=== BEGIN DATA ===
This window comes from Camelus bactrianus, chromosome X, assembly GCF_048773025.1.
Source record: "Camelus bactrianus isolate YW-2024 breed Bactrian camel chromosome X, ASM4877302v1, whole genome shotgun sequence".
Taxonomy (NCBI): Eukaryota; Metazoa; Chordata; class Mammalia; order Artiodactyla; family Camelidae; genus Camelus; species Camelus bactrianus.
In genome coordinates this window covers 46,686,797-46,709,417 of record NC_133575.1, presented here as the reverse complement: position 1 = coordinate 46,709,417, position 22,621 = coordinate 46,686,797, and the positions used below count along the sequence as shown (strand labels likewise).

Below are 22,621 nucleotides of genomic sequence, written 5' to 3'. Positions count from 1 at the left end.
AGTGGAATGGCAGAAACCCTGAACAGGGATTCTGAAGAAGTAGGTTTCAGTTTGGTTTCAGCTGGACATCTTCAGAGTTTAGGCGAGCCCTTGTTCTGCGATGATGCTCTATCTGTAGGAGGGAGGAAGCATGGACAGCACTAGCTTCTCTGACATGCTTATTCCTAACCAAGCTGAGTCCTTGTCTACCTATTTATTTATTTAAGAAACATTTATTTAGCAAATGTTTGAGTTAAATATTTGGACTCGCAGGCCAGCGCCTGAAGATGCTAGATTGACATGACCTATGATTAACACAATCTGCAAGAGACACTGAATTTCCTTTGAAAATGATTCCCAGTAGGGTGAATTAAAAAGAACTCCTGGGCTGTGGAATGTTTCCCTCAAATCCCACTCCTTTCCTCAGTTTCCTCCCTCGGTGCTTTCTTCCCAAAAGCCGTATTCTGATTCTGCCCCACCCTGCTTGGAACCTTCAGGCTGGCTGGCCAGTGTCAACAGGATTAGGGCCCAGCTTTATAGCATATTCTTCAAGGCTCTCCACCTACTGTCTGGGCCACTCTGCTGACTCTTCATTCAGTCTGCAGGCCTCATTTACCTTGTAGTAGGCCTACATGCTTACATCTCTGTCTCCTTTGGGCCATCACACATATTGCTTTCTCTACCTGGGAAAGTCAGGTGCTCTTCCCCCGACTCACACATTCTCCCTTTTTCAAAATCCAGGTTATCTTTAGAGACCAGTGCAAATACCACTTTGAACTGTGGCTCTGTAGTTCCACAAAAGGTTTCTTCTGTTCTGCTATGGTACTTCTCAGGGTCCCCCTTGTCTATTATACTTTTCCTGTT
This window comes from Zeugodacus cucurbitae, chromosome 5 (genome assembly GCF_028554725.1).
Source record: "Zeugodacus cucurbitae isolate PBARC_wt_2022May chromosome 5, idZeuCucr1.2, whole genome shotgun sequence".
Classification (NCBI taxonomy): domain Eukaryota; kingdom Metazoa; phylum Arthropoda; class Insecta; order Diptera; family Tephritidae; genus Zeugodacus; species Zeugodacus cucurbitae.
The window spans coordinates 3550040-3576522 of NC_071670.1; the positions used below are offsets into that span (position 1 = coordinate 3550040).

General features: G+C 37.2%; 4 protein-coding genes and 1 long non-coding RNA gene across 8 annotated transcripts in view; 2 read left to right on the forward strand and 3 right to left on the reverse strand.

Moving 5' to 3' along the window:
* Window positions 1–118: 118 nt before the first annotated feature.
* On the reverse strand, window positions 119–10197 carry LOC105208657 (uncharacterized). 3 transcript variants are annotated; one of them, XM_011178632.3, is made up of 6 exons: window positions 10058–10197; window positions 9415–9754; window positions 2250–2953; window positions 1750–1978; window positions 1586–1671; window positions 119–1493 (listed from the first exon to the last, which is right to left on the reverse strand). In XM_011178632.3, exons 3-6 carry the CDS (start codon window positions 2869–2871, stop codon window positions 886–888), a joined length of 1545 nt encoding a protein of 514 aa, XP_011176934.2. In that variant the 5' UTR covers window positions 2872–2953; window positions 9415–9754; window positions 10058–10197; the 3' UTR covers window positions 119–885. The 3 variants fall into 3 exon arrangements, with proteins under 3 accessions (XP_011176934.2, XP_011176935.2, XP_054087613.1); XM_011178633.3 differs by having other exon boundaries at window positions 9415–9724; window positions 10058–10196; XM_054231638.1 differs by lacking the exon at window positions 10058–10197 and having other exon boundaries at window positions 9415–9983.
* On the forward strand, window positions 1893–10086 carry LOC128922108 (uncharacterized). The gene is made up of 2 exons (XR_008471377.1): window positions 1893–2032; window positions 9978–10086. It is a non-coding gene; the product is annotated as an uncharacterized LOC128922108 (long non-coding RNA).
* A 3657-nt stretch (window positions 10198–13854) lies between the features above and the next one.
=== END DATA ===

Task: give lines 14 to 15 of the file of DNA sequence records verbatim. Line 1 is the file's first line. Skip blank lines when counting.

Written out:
* On the reverse strand, window positions 119–10197 carry LOC105208657 (uncharacterized). 3 transcript variants are annotated; one of them, XM_011178632.3, is made up of 6 exons: window positions 10058–10197; window positions 9415–9754; window positions 2250–2953; window positions 1750–1978; window positions 1586–1671; window positions 119–1493 (listed from the first exon to the last, which is right to left on the reverse strand). In XM_011178632.3, exons 3-6 carry the CDS (start codon window positions 2869–2871, stop codon window positions 886–888), a joined length of 1545 nt encoding a protein of 514 aa, XP_011176934.2. In that variant the 5' UTR covers window positions 2872–2953; window positions 9415–9754; window positions 10058–10197; the 3' UTR covers window positions 119–885. The 3 variants fall into 3 exon arrangements, with proteins under 3 accessions (XP_011176934.2, XP_011176935.2, XP_054087613.1); XM_011178633.3 differs by having other exon boundaries at window positions 9415–9724; window positions 10058–10196; XM_054231638.1 differs by lacking the exon at window positions 10058–10197 and having other exon boundaries at window positions 9415–9983.
* On the forward strand, window positions 1893–10086 carry LOC128922108 (uncharacterized). The gene is made up of 2 exons (XR_008471377.1): window positions 1893–2032; window positions 9978–10086. It is a non-coding gene; the product is annotated as an uncharacterized LOC128922108 (long non-coding RNA).